Those who suffer from derealization episodes know that it is no joking matter. I cannot even describe how thankful I am that my medication has almost completely resolved this issue for me over the last few months. Due to the decreasing stigma surrounding mental health, symptoms like derealization are finally getting brought to the forefront. However, when I first experienced this, I had never heard the term derealization before and had no idea what was happening to me. If reading about derealization triggers you, you may not want to read any further.
When I first got pregnant with Brent at 17 years old, I decided to move in with Ross and his parents. They lived about 45 minutes away from my hometown and all of my old friends. When someone drops out of high school in my state, they aren’t allowed to get their drivers license until they turn 18. So needless to say, when I was finally able to get my license, I wanted to get out and exercise my new found freedom.
One weekend in Summer, my best friend Angel invited me to drive out to her place to hang out with a few of my old friends from school. After securing a babysitter, I excitedly agreed. Angel and I met our friend Terra at the mall. We shopped for a bit before following each other back to Angel’s boyfriend’s house. As soon as we walked into the smoke filled modular home, Angel had a full blown panic attack. It seemed to come out of nowhere. I had no idea what to do or how to help as she sat rocking and hyperventilating on the grimy cluttered bathroom floor. The only think I could do was sit with her until it subsided.
I thought that it was strange that as all of this was going on, her boyfriend and our friend Kyle sat in the bedroom down the hall getting high and playing video games. I knew that they had heard the commotion, but they payed no mind to it. I started to feel weird at this point. I felt a bit hazy and disconnected from everyone around me. It seemed like my mind was swimming, suspending me someplace between my body and the world outside of it. I thought that I was just sleepy, so I kept trying to move along as normal.
For lack of a better plan, the 5 of us decided to go play a few games of pool at the only gas station in the town that didn’t card for alcohol. The boys got beers while the girls bought Smirnoff Ice in assorted flavors. After buying our drinks, we all headed to the pool table that sat in the center of a sunken indoor patio area. To be honest, I hardly remember being there at all. My mind went completely blank. I remember being terrified that I was going to float away, and I kind of did. I remember people asking me if I was okay. “Yes,” I told them, “I’m just sleepy.” I remember Kyle’s face blurring in and out while he blathered on about who knows what. The shooting pain in my side as he jabbed me with his long bony finger, a failed attempt at flirting. Chain-smoking Marlboro Menthols. Twisting back and forth on an uncomfortable metallic barstool. I knew that I wasn’t drunk because I had only had one drink. I was starting to worry that I had been drugged. Nothing around me felt real and I felt like I wasn’t attached to any of it, floating.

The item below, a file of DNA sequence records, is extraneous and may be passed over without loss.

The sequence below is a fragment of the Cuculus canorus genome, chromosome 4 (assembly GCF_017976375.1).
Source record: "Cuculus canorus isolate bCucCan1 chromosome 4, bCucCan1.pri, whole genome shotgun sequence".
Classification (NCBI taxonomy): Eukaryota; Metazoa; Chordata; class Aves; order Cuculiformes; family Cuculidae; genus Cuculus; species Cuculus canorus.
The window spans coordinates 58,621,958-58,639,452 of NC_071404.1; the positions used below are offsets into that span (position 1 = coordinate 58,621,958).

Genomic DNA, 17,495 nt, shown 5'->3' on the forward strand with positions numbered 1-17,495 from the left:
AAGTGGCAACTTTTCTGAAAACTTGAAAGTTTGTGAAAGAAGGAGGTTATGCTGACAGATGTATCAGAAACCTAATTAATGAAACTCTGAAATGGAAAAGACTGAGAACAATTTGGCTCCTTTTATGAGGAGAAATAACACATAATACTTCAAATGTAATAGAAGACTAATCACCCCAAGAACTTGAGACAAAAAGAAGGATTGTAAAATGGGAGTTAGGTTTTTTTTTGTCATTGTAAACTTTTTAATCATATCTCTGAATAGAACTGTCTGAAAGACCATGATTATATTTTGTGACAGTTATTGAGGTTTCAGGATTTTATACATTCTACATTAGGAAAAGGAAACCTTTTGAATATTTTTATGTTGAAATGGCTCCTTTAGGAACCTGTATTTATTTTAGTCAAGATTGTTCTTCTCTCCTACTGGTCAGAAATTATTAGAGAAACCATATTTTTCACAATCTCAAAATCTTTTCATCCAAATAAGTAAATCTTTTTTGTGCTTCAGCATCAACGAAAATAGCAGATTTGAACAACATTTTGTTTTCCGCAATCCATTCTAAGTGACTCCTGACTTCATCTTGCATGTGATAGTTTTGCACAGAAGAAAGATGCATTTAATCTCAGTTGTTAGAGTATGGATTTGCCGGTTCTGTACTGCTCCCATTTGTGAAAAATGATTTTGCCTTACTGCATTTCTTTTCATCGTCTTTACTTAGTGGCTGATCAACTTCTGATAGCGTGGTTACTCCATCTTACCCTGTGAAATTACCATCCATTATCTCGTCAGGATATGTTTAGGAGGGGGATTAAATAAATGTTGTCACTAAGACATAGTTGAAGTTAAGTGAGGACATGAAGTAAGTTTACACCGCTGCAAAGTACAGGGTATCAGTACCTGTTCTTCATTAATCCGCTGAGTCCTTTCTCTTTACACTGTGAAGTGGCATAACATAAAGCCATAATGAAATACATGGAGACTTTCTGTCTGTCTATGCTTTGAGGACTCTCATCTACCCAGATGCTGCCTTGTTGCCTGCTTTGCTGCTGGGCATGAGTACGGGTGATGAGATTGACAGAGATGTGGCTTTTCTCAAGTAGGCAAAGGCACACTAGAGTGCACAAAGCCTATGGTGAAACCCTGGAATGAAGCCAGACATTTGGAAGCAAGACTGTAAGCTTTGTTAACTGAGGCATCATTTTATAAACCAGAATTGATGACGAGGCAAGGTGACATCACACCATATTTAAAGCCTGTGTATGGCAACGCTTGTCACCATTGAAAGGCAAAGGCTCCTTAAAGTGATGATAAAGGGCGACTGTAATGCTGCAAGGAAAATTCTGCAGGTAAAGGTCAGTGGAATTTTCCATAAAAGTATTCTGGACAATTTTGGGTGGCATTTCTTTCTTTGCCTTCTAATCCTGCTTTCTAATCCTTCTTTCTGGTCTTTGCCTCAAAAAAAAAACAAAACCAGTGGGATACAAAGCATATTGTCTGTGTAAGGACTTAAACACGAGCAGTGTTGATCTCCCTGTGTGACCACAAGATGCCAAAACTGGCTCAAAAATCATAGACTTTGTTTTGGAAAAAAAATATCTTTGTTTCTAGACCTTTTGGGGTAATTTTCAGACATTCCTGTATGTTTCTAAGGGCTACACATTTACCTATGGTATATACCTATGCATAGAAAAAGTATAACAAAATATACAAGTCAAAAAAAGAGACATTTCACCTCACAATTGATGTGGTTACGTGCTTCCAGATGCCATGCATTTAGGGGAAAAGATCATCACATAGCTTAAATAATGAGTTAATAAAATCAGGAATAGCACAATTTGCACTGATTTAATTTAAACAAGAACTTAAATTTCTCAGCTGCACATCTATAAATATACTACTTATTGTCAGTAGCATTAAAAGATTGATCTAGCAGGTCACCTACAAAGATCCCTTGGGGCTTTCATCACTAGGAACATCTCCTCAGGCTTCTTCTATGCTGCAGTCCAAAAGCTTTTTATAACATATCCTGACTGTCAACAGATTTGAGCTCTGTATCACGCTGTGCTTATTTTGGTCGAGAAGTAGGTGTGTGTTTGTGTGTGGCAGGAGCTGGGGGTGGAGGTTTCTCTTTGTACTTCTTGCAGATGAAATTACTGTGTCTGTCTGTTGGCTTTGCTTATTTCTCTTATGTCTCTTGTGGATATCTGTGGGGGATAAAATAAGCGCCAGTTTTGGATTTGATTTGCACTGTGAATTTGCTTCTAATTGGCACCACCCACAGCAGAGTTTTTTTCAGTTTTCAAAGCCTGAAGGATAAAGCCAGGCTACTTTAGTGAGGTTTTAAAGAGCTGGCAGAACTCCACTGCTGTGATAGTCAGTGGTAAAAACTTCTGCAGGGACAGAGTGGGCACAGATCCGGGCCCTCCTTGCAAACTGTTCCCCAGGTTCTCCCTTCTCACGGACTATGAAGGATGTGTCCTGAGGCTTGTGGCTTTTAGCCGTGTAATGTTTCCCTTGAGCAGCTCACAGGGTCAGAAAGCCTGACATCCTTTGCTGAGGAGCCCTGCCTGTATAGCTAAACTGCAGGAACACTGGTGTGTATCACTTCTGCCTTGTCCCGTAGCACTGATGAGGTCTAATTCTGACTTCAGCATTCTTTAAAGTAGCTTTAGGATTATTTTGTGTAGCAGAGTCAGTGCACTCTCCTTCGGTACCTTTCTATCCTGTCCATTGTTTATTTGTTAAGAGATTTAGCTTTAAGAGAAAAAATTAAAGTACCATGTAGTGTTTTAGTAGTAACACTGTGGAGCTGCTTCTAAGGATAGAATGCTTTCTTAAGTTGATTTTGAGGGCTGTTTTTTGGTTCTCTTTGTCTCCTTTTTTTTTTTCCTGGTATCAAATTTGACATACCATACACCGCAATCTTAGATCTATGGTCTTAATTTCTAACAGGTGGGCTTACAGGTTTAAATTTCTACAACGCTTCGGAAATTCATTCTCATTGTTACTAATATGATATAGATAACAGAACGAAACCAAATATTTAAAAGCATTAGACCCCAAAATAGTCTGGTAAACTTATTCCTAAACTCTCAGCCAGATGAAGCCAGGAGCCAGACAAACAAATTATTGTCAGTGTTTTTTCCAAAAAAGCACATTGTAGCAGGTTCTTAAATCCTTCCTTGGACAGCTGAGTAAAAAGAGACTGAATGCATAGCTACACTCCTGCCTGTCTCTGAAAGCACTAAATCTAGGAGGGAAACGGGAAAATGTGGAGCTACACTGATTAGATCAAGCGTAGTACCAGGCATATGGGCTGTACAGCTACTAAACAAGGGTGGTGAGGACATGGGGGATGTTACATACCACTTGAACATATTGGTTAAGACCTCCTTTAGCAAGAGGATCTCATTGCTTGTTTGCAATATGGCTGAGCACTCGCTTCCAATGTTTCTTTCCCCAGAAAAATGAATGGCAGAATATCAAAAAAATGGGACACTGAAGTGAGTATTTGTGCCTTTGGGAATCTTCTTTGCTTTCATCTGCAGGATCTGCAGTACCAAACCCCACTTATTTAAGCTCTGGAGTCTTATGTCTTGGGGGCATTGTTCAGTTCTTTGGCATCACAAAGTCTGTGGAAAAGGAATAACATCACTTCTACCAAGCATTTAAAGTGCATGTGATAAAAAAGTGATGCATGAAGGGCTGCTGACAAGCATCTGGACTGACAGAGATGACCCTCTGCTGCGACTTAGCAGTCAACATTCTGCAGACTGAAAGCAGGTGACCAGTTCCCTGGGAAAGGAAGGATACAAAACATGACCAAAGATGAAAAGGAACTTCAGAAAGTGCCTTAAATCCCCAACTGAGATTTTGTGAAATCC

Finally, I told Angel that I wasn’t feeling well and that we needed to leave. She agreed and we decided to gather the group and head back to her boyfriend’s place. I had driven the girls to the gas station in my car while the boys had driven a separate car. However, I didn’t feel capable of driving everyone back. Though she said she didn’t feel comfortable driving other people’s cars, I was finally able to convince Angel to drive us back. As we drove, I sat in the passengers seat with the window down, allowing the cold air to blow against my face. Suddenly the boys revved the engine of the shit green Honda Civic they were driving and pulled up right beside us on a two lane road. They revved and revved until Angel answered their call by flooring the gas pedal.
I don’t remember getting back to Angel’s boyfriend’s house or what we did once we got there. The next thing I remember is the girls and I deciding to go to Angel’s house. Angel asked if I was okay to drive my car. I didn’t feel any better, but I felt like everyone was confused by my seemingly random disorientation. I agreed to give it a try. I slid into my black Ford Taurus and began to roll down the driveway. SMACK! I had made it out of the driveway, but I had take the mailbox with me. I got out of the car and started apologizing. I don’t remember if my friends were laughing or if they were concerned.
I don’t remember much else from that night. I know we made it to Angel’s house but I have no idea what we did there. According to my friends, we stayed up late talking before heading to bed. I had no idea what this experience was, continuing to worry that I had been drugged, until several years ago when I found the term derealization while researching anxiety.
Do you struggle with derealization? What is it like for you? I would love to hear from you in the comment section below. If you enjoyed this post, please shoot me a like, comment, or follow.
Love Always, AnxiouslyM